If you have PAD, you’re at greater risk of a heart attack or stroke.
The importance of PAD treatment.
The dangers of Peripheral Arterial Disease (PAD) extend well beyond difficulties in walking, and the consequences can be far worse than limiting your daily activities or missing out on your favorite sports. If left untreated, patients with Peripheral Arterial Disease (PAD) can develop serious health problems. The National Institutes of Health estimates that a person with PAD has a six to seven times higher risk of coronary artery disease, heart attack, stroke or a transient ischemic attack than the general population.
What is PAD?
Peripheral Arterial Disease (PAD) is atherosclerosis that develops in the arteries of the legs or, less commonly, the arms. PAD is caused by the accumulation of fatty plaque in the blood vessel walls. As plaque builds up, the blood vessels get narrower and narrower, until they become blocked. It’s important to note that PAD can build up over a lifetime, and the symptoms may not become obvious until later in life. For many people, the outward symptoms will not appear until the artery has narrowed by 60 percent or more.
The first noticeable symptom of PAD may be intermittent claudication, which is leg discomfort, pain or cramping that develops with activity, is relieved with rest, and recurs upon resuming activity.
The classic symptom of PAD is pain in the legs with physical activity, such as walking, that gets better after rest. Symptoms of pain, aches, or cramps with walking can happen in the buttock, hip, thigh, or calf. However, some patients with PAD, up to 4 in 10 experience no leg pain.
Treatments can vary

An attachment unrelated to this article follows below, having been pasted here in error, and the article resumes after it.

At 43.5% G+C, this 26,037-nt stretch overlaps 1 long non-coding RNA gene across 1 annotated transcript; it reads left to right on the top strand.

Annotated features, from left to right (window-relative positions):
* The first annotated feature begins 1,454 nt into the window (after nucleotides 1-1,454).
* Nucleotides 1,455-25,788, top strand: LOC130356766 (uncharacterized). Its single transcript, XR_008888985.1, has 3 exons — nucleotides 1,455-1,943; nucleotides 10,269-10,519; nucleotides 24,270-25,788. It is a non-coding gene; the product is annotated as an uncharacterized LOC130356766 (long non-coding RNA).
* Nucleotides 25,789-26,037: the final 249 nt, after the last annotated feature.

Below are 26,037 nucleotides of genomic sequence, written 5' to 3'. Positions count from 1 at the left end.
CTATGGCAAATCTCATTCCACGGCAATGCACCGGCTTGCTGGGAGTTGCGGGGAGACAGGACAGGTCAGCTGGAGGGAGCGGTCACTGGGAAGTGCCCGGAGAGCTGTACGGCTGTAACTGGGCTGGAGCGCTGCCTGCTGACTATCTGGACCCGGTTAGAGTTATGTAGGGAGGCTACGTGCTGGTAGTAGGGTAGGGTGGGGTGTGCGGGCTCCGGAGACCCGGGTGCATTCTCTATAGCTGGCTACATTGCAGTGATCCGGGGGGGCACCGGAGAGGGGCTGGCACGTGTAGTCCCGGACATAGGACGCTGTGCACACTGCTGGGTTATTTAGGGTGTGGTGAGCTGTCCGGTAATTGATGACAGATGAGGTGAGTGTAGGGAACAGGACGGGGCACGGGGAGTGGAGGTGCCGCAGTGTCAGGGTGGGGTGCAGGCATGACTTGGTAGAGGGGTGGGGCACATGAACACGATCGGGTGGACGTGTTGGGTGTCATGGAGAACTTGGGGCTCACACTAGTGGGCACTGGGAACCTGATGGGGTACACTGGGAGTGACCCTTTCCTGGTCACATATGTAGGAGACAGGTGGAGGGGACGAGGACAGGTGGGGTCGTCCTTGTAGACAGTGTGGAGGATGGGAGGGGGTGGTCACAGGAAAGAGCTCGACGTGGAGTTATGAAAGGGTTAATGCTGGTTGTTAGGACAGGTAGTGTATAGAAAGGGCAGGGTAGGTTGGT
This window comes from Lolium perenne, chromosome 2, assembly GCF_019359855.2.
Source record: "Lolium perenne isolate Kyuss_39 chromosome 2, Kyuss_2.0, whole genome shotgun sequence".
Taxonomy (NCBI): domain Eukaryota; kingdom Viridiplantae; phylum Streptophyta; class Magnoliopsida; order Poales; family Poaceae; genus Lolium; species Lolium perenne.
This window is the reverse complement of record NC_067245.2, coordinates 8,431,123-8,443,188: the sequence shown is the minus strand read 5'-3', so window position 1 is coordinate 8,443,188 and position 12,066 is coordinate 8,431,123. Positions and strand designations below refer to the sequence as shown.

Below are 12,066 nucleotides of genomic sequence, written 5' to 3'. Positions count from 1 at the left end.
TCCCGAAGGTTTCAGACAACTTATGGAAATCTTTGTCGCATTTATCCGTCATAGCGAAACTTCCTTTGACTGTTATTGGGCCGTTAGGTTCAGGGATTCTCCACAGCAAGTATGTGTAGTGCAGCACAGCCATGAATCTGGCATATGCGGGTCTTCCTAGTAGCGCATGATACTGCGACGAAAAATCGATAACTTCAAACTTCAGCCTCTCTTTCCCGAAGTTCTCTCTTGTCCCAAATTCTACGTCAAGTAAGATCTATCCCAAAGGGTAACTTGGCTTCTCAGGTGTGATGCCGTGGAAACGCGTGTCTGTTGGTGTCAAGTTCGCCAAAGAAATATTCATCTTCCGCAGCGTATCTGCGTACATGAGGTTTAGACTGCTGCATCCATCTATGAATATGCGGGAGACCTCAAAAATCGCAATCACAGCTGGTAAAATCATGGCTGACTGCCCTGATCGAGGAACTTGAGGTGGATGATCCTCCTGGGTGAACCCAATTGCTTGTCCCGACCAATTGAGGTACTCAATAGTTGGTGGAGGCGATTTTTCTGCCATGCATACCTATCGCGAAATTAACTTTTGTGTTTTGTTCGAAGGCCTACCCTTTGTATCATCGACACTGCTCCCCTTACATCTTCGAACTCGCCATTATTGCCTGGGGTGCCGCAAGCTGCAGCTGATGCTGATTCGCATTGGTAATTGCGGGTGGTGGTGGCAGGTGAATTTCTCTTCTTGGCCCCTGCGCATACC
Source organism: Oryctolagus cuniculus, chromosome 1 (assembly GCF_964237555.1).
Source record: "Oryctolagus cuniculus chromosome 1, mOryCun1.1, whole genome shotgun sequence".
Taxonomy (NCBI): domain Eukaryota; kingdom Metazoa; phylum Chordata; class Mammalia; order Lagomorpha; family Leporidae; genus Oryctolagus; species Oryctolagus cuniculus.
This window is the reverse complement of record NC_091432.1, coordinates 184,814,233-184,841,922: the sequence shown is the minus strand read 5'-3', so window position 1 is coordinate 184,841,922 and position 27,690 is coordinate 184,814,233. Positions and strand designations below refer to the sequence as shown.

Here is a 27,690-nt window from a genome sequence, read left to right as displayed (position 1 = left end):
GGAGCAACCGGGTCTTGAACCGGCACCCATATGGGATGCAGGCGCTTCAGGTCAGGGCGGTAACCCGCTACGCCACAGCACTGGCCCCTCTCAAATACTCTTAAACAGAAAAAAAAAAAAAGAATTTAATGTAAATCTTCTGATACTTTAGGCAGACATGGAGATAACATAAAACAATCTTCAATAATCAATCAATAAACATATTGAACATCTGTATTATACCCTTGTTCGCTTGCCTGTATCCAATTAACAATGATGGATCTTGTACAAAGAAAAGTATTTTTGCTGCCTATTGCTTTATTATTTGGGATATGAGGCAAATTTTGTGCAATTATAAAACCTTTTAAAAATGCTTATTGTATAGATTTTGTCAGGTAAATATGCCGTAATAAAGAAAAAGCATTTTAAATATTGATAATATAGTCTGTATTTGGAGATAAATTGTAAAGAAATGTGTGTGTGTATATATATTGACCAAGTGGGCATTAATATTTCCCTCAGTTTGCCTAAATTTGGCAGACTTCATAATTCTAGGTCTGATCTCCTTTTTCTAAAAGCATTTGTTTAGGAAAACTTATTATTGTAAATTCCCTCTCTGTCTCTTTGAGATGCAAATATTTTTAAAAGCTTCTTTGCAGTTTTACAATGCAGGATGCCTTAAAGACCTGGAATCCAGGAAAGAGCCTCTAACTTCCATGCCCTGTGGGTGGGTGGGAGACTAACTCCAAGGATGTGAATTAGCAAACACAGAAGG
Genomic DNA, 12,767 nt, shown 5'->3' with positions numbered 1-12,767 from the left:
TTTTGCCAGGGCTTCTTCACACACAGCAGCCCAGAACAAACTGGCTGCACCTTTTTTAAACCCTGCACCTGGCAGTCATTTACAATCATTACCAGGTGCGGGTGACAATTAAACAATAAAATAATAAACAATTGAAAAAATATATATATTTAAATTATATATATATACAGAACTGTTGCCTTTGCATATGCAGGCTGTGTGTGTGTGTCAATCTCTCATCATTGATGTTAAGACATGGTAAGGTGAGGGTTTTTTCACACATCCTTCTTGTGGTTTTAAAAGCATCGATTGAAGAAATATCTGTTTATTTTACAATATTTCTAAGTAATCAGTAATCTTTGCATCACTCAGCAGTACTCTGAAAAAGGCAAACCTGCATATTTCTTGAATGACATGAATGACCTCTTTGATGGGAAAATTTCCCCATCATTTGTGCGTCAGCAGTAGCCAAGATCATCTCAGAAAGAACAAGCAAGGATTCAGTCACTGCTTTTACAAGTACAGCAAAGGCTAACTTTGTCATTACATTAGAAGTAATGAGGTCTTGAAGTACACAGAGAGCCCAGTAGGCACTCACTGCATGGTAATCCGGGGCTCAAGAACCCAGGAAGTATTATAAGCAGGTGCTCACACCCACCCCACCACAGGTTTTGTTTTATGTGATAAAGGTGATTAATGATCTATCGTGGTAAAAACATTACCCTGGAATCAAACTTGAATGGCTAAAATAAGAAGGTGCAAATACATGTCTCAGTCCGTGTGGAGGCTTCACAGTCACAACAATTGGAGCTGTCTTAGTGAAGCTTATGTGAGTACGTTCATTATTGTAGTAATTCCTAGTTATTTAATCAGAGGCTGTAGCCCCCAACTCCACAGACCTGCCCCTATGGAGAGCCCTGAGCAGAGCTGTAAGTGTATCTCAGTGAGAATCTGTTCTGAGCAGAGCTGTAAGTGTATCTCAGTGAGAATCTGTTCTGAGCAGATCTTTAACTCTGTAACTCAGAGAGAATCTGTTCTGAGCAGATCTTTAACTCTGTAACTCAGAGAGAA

If you or a loved one has been diagnosed with PAD, treatments can be varied depending on the severity. Treatment of severe leg pain due to peripheral artery disease (PAD) may include a referral to perform an arterial vascular intervention.
It’s important to know the symptoms of PAD. The first noticeable symptom of PAD may be intermittent claudication, which is leg discomfort, pain or cramping that develops with activity, is relieved with rest, and recurs upon resuming activity. The pain is often noticed in the calf, but may also be felt in the buttocks or thighs. Intermittent claudication symptoms may also include numbness, weakness, heaviness or fatigue in the leg muscles when walking that are relieved at rest. The pain can be severe enough to interfere with normal walking.
To treat PAD, MTV IR specialists first perform a diagnostic angiogram to get a closer look at the arteries. This procedure may involve placing a catheter into the artery at the groin or wrist, and then injecting a special dye and analyzing the results via X-ray. Once the problem areas have been identified, MTV IR doctors work with the referring physicians to develop a treatment plan. Treatment often continues with a therapeutic angiogram, which may involve a number of different Interventional Radiology procedures such as angioplasty (expanding the narrowed artery by inflating a tiny balloon) or placing a stent to hold the artery open. Other procedures include drug-coated balloon angioplasty, drug-coated stent placement, or atherectomy (to remove plaque buildup that has become calcified and does not respond well to angioplasty or medication). Most arterial interventions at MTV IR are performed as outpatient procedures with no overnight hospital stays required.
If you or a loved one has symptoms common with PAD, see your primary care physician. If you have been diagnosed with PAD, it’s important to know your treatment options. The interventional radiologists at MTV IR offer a safe, effective, almost painless treatment for PAD.
To see images of the amazing results MTV IR has achieved in treating PAD, follow this link https://mtvir.com/treatments/vascular-interventions/arterial-vascular-interventions/ and scroll to the bottom section of the page.